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   Re: [xml-dev] Yet another plea for XUpdate (was New XSLT, XPath, and XQu

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Dare Obasanjo wrote:
> Patrick Lehti <Patrick.Lehti@ipsi.fhg.de> wrote:
>> Just think of an XML document of some GBs of size and you
>> want to change a greater amount of nodes in that document
>> with your update query. Do you really prefer a post-update
>> validation of the complete document against a static type
>> check of the update query?  Don't forget: if the validation
>> fails, you have to do a very expensive rollback on your
>> database! And what about developing the update query, do
>> you want to do these post-update validation and rollback
>> steps until you completely debugged the query and it is
>> working as you expected?
> Actually, I don't expect something that expensive.
> What I would like is for post-update validation to be
> the the most that is required by a DML specification
> giving implementations leeway to do more aggresive
> validation if they can which I am sure many will (in a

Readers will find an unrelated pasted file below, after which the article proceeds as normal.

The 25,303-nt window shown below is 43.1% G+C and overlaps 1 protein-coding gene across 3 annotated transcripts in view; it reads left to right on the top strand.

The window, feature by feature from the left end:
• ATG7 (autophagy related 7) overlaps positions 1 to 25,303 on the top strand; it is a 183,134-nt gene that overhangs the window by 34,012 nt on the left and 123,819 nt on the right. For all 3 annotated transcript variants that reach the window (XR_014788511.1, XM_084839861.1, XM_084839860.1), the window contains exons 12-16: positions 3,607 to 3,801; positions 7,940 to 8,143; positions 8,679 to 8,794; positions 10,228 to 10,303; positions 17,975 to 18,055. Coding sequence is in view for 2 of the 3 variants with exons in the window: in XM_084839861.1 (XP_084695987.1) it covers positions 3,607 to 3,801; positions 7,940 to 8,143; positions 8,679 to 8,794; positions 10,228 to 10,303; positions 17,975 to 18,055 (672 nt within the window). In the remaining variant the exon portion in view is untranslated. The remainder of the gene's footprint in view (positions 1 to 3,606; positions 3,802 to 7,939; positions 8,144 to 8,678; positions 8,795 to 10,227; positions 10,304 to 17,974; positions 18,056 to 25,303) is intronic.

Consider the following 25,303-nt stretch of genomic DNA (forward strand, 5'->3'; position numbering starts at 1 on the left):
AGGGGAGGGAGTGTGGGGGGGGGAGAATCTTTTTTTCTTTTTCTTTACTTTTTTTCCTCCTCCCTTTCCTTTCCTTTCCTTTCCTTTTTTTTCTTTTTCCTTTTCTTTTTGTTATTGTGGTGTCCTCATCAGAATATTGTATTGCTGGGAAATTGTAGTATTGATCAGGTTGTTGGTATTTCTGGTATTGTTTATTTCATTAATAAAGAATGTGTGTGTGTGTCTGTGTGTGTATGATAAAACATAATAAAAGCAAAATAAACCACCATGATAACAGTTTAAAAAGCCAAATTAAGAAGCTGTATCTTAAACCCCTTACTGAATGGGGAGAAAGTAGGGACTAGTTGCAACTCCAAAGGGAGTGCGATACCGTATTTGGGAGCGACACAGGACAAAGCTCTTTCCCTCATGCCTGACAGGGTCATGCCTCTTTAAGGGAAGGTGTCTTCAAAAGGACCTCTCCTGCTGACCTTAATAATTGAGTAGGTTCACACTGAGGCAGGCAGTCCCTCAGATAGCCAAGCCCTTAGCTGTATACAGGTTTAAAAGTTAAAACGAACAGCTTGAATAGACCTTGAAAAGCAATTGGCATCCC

> way that would probably mimic much of the XQuery type
> system without some of the more onerous obligations).
> A post-update validation would be the minimum
> requirements as opposed to the XQuery expensive static
> & dynamic type checking as the minimal requirements
> approach.

Depending on the schema, update validation can be fairly cheap.

In tree-local grammars (e.g., DTDs, or a restricted subset
of RELAX-NG), it's possible to verify INSERTed and UPDATEd
nodes by first (1) validating the new subtree on its own
(which is O(n) in the size of the new subtree) and (2)
making sure that the new node is valid in the new context
(which is O(n) in the number of sibling nodes).  Further, if
all content models are string-local -- which is usually the
case for data-oriented XML vocabularies -- you can do step
(2) just by looking at the new node's immediate predecessor
and immediate successor, an O(1) operation.

This can be done *before* the update is even performed,
so there's no need to roll back a transaction.
If I'm not mistaken, a similar approach will work for
tree-regular grammars too (e.g., RELAX-NG), using
bottom-up tree automata.

Although I'm a big fan of strong static typing in general,
I tend to agree that the benefits for XML work are overstated.

--Joe English



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